Property tax relief will be a continuing struggle and ultimately Nebraska needs a complete restructuring of its tax system to achieve equity and fairness. That will most likely never come through the Legislature and may take a vote of the people.
The fight for property tax relief is not over, we will work over the interim and start again next session. It remains to be seen how receptive the rest of the Legislature will be. We will have to wait until after the November elections to see if the makeup of the Legislature will be inclined to spend less. That is the only way to truly cut taxes.
If you have any questions, comments, or concerns, please contact my office at 402-471-2732, by email at firstname.lastname@example.org, or my Facebook page.
We just finished up what was a very unconventional session. It is definitely different than anybody could have imagined when we convened in January. Thanks to COVID-19, Nebraskans have changed the way they live their lives. Whether it was the lockdowns, wearing a mask in public being a common occurrence, employees working from home, and the loss of life and the economic impact the virus has had, our world has been changed.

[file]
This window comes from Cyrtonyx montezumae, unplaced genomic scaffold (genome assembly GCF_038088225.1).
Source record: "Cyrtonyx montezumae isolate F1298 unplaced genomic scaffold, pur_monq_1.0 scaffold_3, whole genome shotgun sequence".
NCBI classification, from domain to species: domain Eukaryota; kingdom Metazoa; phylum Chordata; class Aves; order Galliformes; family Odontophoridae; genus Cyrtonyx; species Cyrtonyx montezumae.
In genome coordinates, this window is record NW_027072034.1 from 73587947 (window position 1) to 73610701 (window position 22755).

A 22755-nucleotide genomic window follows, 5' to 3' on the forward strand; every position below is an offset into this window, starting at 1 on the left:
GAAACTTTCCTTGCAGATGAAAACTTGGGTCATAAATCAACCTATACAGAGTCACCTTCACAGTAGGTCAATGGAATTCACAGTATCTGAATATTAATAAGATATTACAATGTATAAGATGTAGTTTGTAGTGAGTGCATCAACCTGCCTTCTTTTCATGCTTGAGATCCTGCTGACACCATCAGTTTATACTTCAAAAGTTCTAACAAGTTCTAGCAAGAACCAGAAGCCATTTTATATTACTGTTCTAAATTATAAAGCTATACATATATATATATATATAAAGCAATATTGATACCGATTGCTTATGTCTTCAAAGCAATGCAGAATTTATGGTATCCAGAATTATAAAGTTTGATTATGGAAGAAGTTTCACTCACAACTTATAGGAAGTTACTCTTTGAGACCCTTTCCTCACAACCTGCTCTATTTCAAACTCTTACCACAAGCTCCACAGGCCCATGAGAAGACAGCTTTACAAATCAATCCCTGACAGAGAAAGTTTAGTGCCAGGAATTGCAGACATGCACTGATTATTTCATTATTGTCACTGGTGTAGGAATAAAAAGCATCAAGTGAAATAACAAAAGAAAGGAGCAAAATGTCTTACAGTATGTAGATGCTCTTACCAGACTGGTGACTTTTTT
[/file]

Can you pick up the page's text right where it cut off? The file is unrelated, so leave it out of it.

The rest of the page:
Another big topic this session was the status of the Youth Rehabilitation and Treatment Centers. Early in the session, there was vandalism at the Geneva YRTC by some of the girls who lived there. The Department of Health and Human Services removed the girls from Geneva and moved them to the YRTC in Kearney, which currently houses the boys. Since then, as part of the Health and Human Services Committee, I have worked with other members of the committee to determine how to get the girls back to a safe place of their own with their own programming. We must do our best to get these youths back on the right track to live successful lives.